John Cale - Fragments of a Rainy Season - Albums - Reviews - Soundblab

John Cale - Fragments of a Rainy Season

by Kevin Orton Rating:10 Release Date:2016-12-09

A lot of Pop stars and acts like Pentatonix are lining up to cover Leonard Cohen's ‘Hallelujah’ these days. But it strikes me most of them don’t have any clue what the song's about. John Cale, does. His version on Fragments of a Rainy Season, remains my favorite of all of them out there. Including Cohen's original off Various Positions.

Fragments of a Rainy Season, in my humble opinion, is John Cale’s best album. Much like Cale himself, it's both elegant and rough around the edges. Relatively well known and yet, more than a little underrated. When originally released in 1992 it pretty much came and went without a trace. However, it is a raw, brilliant showcase for Cale’s talents as a songwriter and performer. While there have been some comprehensive overviews, Fragments of a Rainy Season more than any, serves as John Cale’s Greatest Hits. Much like Townes Van Zandt’s Rearview Mirror, the live versions here outshine those laid down in the studio. Fragments puts you front row center as Cale strips it all down to a lonely man at the piano, “raging against the dying of the light’.

This reissue begins with three songs Cale adapted from the poems of fellow Welshman, Dylan Thomas. No shrinking violet, Cale takes on heavy hitters like ‘On A Wedding Anniversary’ and ‘Lie Still, Sleep Becalmed’. Dense poems which don’t easily lend themselves to contemporary music. Rather than sound like classical music with words, these are songs. As accessible as anything you’d come across in a Broadway Musical. Yet, still left of center enough to be John Cale. Most staggering is Cale’s adaptation of Thomas’ most famous poem, ‘Do Not Go Gentle Into That Good Night’ which incredibly enough, touches on Pop territory. All, hauntingly manage to capture Thomas’ lyricism, innate musicality and darkness. Cale singing them with great passion.

More than anything, that is how I would characterize this album: Passionate.

Many of Cale’s finest ballads are on the menu, including one of his finest, ‘(I Keep A Close Watch) On This Heart of Mine.’ Cale singing with wounded tenderness. As if it couldn’t get any better, Cale follows it up by picking up the acoustic guitar for a gorgeous rendition of ‘Thoughtless Kind’. Also welcome is the melodic panorama of, ‘Buffalo Ballet’. Another Cale classic.

Paris 1919 is probably John Cale’s most popular and highly regarded album. Most notable for its mix of Art Rock and orchestrations. The representatives from that opus are much more stripped down and unadorned. ‘A Child’s Christmas in Wales’ is one of my favorites from the album. Its title, a reference to a prose poem by Dylan Thomas. It’s a punchy, irresistible melody offset by arcane lyrics that continue to mystify. This solo piano version is even more captivating than its studio counterpart. The same goes for the rousing version of ‘Paris 1919’. Another thing that makes this reissue so essential is the outtake of ‘Antarctica Starts Here’ with strings. Not to mention, some expressively atmospheric electric guitar. Stunning.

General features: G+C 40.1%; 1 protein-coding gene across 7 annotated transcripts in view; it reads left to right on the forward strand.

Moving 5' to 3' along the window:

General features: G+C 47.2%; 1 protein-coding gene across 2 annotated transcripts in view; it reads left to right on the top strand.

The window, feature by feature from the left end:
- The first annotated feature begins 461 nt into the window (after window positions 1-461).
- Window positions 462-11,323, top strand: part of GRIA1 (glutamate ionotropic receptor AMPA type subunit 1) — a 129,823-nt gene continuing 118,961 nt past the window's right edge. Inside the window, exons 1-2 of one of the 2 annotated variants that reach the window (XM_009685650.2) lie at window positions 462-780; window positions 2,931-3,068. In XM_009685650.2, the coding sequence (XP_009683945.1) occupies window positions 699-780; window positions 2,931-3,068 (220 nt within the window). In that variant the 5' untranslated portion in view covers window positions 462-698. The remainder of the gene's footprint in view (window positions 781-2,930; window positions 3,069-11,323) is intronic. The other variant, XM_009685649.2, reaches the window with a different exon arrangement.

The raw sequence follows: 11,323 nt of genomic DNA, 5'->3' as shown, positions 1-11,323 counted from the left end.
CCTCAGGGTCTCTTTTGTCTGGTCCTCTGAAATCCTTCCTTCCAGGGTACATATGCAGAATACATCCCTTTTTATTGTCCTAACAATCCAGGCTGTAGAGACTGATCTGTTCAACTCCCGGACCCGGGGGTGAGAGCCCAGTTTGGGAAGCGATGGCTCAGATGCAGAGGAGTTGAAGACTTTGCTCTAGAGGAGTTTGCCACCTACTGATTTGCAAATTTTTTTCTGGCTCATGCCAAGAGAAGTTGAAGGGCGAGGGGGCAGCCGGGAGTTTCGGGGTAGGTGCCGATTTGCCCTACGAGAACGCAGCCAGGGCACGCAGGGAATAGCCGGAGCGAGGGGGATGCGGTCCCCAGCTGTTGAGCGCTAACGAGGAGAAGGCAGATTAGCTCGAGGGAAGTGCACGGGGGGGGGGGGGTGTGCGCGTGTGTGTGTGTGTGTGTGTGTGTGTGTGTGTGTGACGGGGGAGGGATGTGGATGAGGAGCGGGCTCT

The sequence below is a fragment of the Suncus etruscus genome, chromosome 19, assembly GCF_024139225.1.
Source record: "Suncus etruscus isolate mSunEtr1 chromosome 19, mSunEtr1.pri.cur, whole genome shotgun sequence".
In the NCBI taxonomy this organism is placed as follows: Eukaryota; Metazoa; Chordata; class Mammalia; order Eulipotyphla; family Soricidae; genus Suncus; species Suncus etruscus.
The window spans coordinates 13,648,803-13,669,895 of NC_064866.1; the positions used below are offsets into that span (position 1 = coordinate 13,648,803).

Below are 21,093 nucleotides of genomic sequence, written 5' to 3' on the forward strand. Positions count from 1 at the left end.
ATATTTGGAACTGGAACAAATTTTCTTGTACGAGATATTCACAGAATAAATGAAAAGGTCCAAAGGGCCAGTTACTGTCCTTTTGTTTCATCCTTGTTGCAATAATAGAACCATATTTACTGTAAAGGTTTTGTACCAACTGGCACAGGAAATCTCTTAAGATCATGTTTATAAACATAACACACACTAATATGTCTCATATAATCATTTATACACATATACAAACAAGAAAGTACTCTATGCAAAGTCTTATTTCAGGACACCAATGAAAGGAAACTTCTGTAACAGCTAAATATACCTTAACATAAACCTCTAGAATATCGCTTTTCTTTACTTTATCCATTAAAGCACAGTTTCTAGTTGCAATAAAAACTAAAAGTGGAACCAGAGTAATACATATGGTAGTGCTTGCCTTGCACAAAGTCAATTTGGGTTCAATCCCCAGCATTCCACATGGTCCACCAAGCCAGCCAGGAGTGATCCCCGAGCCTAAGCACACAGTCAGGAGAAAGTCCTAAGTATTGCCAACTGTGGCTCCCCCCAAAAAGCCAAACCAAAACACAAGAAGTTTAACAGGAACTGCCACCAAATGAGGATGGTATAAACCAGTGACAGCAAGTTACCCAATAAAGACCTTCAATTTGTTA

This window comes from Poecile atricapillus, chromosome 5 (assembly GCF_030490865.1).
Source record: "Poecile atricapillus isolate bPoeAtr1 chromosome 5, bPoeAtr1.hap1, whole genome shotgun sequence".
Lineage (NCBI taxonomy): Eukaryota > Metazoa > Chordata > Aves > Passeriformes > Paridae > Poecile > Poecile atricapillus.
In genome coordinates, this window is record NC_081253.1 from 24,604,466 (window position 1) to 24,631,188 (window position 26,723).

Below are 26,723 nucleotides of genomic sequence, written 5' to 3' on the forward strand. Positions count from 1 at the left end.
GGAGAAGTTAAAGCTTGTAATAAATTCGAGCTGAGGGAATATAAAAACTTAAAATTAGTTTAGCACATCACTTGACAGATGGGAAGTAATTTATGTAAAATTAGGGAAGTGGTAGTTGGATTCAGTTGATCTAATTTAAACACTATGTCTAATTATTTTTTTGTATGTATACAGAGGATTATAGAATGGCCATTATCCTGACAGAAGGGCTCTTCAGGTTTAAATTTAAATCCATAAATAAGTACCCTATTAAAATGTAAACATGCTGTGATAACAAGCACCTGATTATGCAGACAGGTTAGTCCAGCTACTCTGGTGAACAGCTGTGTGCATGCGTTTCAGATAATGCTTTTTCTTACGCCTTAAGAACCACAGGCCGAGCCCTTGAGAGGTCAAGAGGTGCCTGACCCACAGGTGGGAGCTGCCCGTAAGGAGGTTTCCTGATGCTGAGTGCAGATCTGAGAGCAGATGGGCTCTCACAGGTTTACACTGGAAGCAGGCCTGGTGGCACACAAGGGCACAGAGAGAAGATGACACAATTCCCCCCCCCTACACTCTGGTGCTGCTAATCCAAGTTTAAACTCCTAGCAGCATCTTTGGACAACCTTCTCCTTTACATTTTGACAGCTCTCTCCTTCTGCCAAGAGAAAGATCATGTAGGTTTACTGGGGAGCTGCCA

Not that this is an album entirely consisting of ballads, there are plenty of strident numbers. On the ferocious likes of ‘Fear’ and ‘Guts’ Cale becomes positively unhinged.

Speaking of unhinged, Cale’s version of ‘Heartbreak Hotel’ is the stuff of legend. Not to be outdone by the studio version, Cale starts off somber, growing more agonized until he’s seething, singing through gritted teeth. Touching on all the emotions of heartbreak from self-pity to rage. As much as I adore the Elvis classic, it sounds superficial in comparison. Cotton candy to Cale’s shiv to the gut. Also on display is Cale’s musicianship. The chords becoming more disjointed and deranged as the song progresses. It alone is worth the price of admission.

The same can be said of the aforementioned, ‘Hallelujah’. Allegedly, when Cale wrote to Cohen for the lyrics, Cohen sent him 60-70 verses and told him to put it together for himself. Unlike Jeff Buckley’s celestial version, Cale’s strips the song down to its bones. Where Buckley’s raises you to the heaven’s, Cale’s earthier rendition guts you. His voice, raw with emotion. Here one can see what this song is truly about. Not a tale of redemption so much as one of betrayal, loss and ultimately, acceptance. A grasping in the dark for the hand that was lost. Brilliantly capturing Cohen’s ironic blend of the sacred and the profane. Meant to be Rainy Season’s closer, its then followed by the sound of heavy rain.

The extras can be considered the encore. This is a live show after all. Among them are ‘Amsterdam’ and the obscurity, ‘Broken Hearts’.  In addition, Cale dusts off the Velvet Underground classic, ‘Waiting For My Man’, giving it a dramatic reinterpretation. If Lou Reed sung it as if he just shot up, Cale’s version sounds as if he’s in the hair-raising throes of withdrawal. Intense, to say the least. You’ve never heard it quite like this.

As you can no doubt tell, I’m a big fan of the original album. I think its not only Cale’s finest album but one of the finest live albums around. The extras on this reissue just sends it through the roof. Essential listening. For the uninitiated, the perfect introduction.

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